The Human Dimension
In Ofir Begun’s paintings, green color predominates: every possible shade of it, in cultivated nature and vast areas of well-tended grass. Scattered within that green landscape are small houses with tiled roofs, trees with luxuriant crowns, narrow paths, streetlights. The picture is almost idyllic, as on the Rosh Hashana (the Jewish New Year) postcards that used to be printed in kibbutzim – open spaces resplendent with light, greenery and blue skies. However, this pastoral bliss is not without blight, which the viewer may discern on a closer look. One such flaw in the ostensibly paradisical scene is palpable in the only painting in the exhibition that offers a view from indoors outwards, that of an empty dining hall. The vista from the enclosed to open space also connects past and present. The shiny floor reflects the light and the scenery, further emphasizing the emptiness of the hall, which used to be the hub of life in the settlement.
Ofir Begun was born and raised in Kibbutz Yifat in the Jezreel Valley. In his paintings he revisits and explores the spaces of his childhood, and in the process charts out a generic, almost prototypical kibbutz layout. He is enthralled by the sense of freedom that the vast open spaces of the kibbutz can afford, and that he, himself, experienced as a child. In his paintings, he asks if this kind of collective space can be feasible in today’s reality as well. Can it present an alternative to the fenced in, privatized spaces that surround us? The kibbutz space was unique, in that it was tailored to a distinctive worldview and to the lifestyle derived therefrom: the buildings were markedly small because the kibbutz members led their lives mostly outdoors, in the open space; the lawns were wide, with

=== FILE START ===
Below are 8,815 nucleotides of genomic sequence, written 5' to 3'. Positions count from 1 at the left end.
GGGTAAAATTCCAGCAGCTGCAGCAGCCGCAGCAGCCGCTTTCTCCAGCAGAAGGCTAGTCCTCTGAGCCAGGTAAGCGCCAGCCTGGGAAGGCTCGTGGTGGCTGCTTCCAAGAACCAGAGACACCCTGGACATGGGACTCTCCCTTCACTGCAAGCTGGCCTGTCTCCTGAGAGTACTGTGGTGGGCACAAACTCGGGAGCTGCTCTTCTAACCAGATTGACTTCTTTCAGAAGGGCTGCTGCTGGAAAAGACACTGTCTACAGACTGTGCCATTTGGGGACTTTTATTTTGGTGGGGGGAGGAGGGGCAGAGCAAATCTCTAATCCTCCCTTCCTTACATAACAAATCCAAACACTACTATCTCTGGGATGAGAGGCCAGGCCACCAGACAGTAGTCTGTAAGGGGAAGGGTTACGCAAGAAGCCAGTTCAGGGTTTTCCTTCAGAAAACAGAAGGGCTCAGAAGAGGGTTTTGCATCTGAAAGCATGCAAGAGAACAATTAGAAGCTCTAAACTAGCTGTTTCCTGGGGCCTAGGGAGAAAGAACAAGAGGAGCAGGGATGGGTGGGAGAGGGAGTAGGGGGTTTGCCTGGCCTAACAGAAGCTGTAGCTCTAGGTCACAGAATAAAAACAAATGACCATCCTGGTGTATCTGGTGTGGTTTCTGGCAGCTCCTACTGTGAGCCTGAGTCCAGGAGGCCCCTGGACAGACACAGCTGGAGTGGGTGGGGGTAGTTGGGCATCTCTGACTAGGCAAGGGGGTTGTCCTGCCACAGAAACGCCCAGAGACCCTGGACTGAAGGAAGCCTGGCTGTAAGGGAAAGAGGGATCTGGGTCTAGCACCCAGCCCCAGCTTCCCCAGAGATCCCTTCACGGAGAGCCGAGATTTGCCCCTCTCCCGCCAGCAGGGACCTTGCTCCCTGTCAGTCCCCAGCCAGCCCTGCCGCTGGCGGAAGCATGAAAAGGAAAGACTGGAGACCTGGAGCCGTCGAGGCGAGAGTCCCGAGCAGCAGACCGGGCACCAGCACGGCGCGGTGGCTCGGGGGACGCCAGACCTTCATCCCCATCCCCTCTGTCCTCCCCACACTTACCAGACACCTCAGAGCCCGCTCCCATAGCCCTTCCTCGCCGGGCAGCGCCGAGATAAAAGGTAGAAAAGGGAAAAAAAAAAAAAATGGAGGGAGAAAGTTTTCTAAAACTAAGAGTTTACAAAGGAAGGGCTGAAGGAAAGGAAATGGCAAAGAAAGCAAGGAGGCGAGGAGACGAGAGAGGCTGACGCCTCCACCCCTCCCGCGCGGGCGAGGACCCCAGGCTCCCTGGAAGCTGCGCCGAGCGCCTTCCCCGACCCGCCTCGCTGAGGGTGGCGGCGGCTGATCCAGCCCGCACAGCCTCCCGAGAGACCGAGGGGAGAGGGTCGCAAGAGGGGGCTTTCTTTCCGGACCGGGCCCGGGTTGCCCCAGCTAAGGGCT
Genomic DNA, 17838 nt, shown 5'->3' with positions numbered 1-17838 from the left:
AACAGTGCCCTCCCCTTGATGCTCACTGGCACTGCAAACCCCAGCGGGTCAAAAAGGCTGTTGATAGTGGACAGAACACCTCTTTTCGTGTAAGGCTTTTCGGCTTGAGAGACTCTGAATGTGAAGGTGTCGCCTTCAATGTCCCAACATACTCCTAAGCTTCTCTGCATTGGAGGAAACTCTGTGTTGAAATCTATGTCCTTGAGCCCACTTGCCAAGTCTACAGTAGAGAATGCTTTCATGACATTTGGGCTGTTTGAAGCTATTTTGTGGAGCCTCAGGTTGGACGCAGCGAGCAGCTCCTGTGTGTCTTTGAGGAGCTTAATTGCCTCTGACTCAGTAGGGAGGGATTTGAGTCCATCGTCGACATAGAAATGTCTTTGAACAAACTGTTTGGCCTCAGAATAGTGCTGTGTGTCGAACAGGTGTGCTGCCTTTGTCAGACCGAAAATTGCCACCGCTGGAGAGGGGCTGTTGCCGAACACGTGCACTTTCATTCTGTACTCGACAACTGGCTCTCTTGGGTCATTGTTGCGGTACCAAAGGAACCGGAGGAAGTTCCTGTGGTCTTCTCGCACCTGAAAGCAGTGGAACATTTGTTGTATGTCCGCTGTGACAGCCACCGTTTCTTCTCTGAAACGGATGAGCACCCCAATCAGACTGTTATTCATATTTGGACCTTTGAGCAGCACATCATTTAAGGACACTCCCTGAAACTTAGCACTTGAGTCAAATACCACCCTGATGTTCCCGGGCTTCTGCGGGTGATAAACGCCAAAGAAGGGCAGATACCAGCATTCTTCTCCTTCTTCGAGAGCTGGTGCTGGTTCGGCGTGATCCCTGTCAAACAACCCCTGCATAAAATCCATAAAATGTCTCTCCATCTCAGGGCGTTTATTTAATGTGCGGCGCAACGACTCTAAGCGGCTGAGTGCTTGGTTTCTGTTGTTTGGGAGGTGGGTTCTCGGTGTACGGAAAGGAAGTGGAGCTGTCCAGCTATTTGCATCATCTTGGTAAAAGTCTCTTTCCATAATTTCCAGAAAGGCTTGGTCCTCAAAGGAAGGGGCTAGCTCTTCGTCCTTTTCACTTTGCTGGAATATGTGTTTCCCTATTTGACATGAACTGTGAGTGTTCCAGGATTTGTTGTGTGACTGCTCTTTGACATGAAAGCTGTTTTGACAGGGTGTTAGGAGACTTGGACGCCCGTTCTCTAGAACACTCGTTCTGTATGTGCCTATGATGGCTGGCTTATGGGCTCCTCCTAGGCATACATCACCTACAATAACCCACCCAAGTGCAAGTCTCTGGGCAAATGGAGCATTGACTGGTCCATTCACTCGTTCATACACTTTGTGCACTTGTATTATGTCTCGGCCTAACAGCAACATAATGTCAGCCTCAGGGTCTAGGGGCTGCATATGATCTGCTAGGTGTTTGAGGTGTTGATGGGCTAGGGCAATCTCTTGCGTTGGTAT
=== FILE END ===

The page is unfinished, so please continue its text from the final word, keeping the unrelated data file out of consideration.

no nooks and crannies where one could hide, so as not to subvert the sense of togetherness; the paths crisscrossing the grass resembled flowing streams; as for the trees, each had a story of its own. The entire kibbutz was perceived as a family home, and the world beyond was just a silhouette of mountains; it might not have existed at all.
Inside the kibbutz, there were no physical boundaries, no separation between private and public, or indeed between private and private. The entire kibbutz space formed a single unbroken continuity.
The roots of the typical spatial layout of the kibbutz go back to the early twentieth century. As a new type of classless society, the kibbutz had to develop a categorically new landscape, different from the nostalgic image of the traditional agricultural village, but also from the urban and suburban spatial models. The planners of the first kibbutzim invested a lot of thought in mapping out the open space, which was perceived, in and of itself, as a separate entity rather than as a collection of snippets left over from the construction or as a setting for imposing architecture. The kibbutz space was seen as a public arena where the lives of its members played out in full, day after day. In the kibbutz, the open space and the closed spaces stood in striking contrast. The reductionist design of the buildings was centered on efficiency, and every inch in them was utilized meticulously and deliberately. The open space, on the other hand, was vast, seemingly much larger than required. Owing to the joint ownership of the land and the absence of parcelling, it constituted a continuous system of spaces that emanated from the center of the kibbutz and branched out towards the children’s homes and members’ residences. In the center, resonating with the formal character of the
dining hall, was a green expanse known as “the big lawn,” which doubled as the main square of the kibbutz. It is this space that keeps reappearing in Ofir’s paintings.